Late last year I had the urge to buy a ukulele. I don’t know why, but I did. As a frugal…okay….cheap person, I fought the urge until one day last month when I found a music store in a nearby town that actually sold ukuleles. It was amazing! This place had 20-25 ukes hanging on the wall. I held and strummed nearly every one of them. This is the one that sang to me.
I am now an excellent player of “Drunken Sailor”. Sure, it’s only two chords, but I can play it dammit, and that’s all that counts. The song takes me back to a particular Thanksgiving weekend spent in Philadelphia with friends that involved a party on a Canadian battleship. Details not to be shared. 😉
On my 2nd day in San Francisco I saw “China’s Terracotta Warriors” at the Asian Art Museum. Awesome. Of course it would have been way cool to be able to see ALL the terracotta warriors where they were found in China, but having the opportunity to see the handful that they brought over to the States to exhibit is pretty cool too.
The toughest part of seeing them was the crowds. Taking photos in crowded, dark, exhibition halls is difficult. For a claustrophobe like myself, it was even more difficult. I apologize if some of the shots are blurry.
The 2nd day in San Francisco was another art day. All the days were art related. That’s why I went there. Today’s schedule: the Coit Tower on Telegraph Hill to see the WPA murals and the Asian Art Museum to see “China’s Terracotta Warriors” (the Terracotta Warriors will be a separate post).
As well as art, day two was a day of public transport. Bus, Subway, Trolley, bus (and reverse)….sorry, I didn’t go on a cable car. It was also a day of crowds: many crowds…..on the subway, on the trolley, in the Coit Tower, and definitely at the Asian Art Museum. At Pier 39 I waited for the bus that would take me up to the Coit Tower on Telegraph Hill. It was a blessed crowd-free bus.
I arrived 45 minutes early for the City Guides Tour of the Coit Tower and wandered around the grounds, peered through the fog at what was a barely seeable Alcatraz.
The interior of the Coit Tower has frescoes painted by many artists during the Depression. It was part of the WPA program that FDR cooked up to get the unemployed “employed”. Here are some photos of the frescoes. They are supposed to represent California in one way or another: farming, industry, etc.
If you want to see a larger scale photo, click on the image.
The following frescoes are seen on the 2nd floor and in the stairwell. Which you can only access with a City Guide. This level seems to show the more posh side of California during the depression.
I love gardens….I love Japanese Tea Gardens….the one in San Francisco is wonderful. (If you want a larger view click on the photo.)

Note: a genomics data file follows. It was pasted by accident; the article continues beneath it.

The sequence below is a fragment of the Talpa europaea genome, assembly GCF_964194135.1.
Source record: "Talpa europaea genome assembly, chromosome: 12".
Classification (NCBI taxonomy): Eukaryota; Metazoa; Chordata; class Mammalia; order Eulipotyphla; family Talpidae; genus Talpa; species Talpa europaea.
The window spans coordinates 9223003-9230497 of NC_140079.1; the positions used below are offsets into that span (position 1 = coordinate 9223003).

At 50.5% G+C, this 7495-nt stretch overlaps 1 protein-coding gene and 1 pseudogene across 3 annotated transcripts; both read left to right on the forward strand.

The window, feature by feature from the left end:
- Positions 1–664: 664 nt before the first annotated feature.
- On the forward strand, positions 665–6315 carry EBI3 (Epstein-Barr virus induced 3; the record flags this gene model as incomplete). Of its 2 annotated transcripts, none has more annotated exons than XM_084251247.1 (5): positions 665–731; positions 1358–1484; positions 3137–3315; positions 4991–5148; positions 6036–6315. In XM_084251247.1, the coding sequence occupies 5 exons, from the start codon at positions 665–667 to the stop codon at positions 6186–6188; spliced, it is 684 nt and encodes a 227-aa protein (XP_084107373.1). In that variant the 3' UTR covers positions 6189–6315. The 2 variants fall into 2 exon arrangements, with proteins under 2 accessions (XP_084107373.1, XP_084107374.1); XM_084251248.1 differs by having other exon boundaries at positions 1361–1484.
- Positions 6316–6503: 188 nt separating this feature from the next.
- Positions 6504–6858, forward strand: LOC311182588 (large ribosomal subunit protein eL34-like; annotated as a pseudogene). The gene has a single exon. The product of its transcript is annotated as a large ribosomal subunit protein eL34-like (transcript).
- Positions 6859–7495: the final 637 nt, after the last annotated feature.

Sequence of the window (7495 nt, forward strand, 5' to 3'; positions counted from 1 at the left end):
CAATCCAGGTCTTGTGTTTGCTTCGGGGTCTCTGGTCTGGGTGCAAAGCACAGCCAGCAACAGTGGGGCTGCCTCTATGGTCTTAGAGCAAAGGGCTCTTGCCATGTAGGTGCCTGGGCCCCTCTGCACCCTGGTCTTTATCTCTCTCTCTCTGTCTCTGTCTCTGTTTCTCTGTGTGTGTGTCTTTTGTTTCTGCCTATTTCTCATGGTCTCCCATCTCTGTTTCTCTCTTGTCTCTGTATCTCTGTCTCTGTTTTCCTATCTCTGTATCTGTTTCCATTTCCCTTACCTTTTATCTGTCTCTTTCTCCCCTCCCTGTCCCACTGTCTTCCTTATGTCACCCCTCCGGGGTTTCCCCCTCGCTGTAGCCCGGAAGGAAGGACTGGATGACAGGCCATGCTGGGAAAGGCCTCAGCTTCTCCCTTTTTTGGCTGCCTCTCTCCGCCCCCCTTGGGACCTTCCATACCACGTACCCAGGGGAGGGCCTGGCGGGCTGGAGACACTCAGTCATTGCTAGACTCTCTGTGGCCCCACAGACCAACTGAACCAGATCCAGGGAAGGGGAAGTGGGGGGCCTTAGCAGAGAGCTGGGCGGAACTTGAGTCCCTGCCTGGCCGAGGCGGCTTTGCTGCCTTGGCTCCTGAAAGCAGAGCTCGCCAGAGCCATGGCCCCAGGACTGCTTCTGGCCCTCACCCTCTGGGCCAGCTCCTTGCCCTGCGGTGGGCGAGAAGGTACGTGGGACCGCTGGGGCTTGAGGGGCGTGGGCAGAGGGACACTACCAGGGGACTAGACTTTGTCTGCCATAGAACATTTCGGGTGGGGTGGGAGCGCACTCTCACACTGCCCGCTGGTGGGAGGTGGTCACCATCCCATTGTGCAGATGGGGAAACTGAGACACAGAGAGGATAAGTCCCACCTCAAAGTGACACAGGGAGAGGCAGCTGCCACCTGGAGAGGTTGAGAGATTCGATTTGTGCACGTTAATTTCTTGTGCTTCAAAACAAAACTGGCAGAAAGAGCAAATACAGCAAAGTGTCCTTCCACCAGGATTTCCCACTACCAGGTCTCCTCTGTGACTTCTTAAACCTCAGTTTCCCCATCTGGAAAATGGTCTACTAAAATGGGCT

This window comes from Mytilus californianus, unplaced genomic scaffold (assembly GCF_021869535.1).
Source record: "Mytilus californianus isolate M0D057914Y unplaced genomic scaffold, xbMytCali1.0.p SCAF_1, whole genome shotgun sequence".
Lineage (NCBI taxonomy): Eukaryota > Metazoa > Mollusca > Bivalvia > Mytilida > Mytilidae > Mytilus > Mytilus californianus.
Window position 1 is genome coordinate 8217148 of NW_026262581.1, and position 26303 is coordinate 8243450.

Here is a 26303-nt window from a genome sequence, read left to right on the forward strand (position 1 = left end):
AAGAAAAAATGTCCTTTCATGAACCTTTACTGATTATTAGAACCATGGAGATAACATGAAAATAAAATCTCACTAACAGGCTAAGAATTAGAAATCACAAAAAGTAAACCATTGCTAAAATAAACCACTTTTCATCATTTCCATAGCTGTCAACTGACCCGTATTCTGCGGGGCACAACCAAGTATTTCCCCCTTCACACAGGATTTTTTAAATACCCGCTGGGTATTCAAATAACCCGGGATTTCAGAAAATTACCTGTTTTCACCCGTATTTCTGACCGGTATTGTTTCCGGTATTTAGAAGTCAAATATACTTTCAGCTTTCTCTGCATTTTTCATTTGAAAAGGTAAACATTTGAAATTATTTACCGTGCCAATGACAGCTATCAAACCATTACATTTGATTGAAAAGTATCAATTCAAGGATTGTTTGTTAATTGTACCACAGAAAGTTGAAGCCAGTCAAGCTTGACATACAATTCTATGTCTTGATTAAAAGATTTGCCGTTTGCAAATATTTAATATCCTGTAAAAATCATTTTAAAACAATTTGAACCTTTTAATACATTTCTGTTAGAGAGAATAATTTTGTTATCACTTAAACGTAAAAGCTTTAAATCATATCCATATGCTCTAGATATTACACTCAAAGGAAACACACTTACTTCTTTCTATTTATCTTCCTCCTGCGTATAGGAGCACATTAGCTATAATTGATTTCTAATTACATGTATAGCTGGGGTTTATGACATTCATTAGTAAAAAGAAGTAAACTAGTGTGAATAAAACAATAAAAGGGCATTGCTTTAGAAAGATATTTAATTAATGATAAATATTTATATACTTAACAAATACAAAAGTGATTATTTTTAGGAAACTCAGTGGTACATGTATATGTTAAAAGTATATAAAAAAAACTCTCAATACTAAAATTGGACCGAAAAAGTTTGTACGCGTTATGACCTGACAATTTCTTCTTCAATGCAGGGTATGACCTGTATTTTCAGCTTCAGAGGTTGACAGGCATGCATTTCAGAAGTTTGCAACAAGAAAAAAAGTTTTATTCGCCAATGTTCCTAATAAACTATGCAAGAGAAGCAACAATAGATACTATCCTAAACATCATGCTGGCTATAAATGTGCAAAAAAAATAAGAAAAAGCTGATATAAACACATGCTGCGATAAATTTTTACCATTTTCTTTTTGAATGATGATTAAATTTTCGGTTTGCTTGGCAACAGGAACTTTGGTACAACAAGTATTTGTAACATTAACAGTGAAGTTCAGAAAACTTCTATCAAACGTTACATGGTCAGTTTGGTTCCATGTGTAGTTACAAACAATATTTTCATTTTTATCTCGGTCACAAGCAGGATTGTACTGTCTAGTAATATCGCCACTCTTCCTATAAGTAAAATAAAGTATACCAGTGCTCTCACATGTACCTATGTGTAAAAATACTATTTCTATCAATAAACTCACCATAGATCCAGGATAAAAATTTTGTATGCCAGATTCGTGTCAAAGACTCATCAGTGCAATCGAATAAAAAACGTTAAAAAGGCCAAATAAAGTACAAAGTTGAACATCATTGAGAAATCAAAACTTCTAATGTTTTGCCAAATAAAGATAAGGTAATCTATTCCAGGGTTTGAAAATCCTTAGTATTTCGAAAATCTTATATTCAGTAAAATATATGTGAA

I arrived in San Francisco late the previous day. After getting settled in the penthouse room I wandered to the nearest subway station to load a 3-day Muni Pass on the Clipper Card that the folks I stayed with provided. After that it was a quick dinner at a nearby restaurant and then crashing after the day of travel.
April 5th – the first day of wandering San Francisco. I had three goals for the day. The Japanese Tea Garden, the De Young Art Museum, and the Cartoon Art Museum.
The goal was to see the Dutch paintings from the Mauritshuis (aka: The Hague). The highlight of this show was Vermeer’s painting of the Girl with the Pearl Earring. This painting was the reason I decided to take the trip to San Francisco. It is more beautiful than any photograph can show. I nearly wept at the opportunity to be near it.
Etchings by Rembrandt and his contemporaries were also on exhibit. Small etchings that I had to take my glasses off to see. Crowds gathered around the artwork. People slipped in and out of tiny spaces making room for the newcomers.
My first stop of the day was the Japanese Tea Garden where I took one of the City Guides Tours. In the early 1900s a man named Mr. Hagiwara expanded and maintained a beautiful space until he and his family were sent to a detention camp during WWII. A sad part of American History. But the beauty he created remains. It is a peaceful place even when filled with tourists.
The Japanese Tea Garden tour was early in the morning: 9 or 10 a.m. My tickets for the De Young weren’t until 2:30 p.m. Between the two I hopped on the #5 bus and went across town to the Cartoon Art Museum. Luckily, at the bus stop, there was a man and woman (dressed in Giants garb as it was opening day at the ballpark) who took me under wing and guided me through the public transport system so I could get to the Cartoon Art Museum quickly. (The people of San Francisco are awesome.)
At the Cartoon Art Museum I saw artwork by Chuck Jones, the artist behind Wiley Coyote, the Road Runner, Bugs Bunny and the gang. The museum is small but filled with cartoons. Enough to thrill a big kid like me.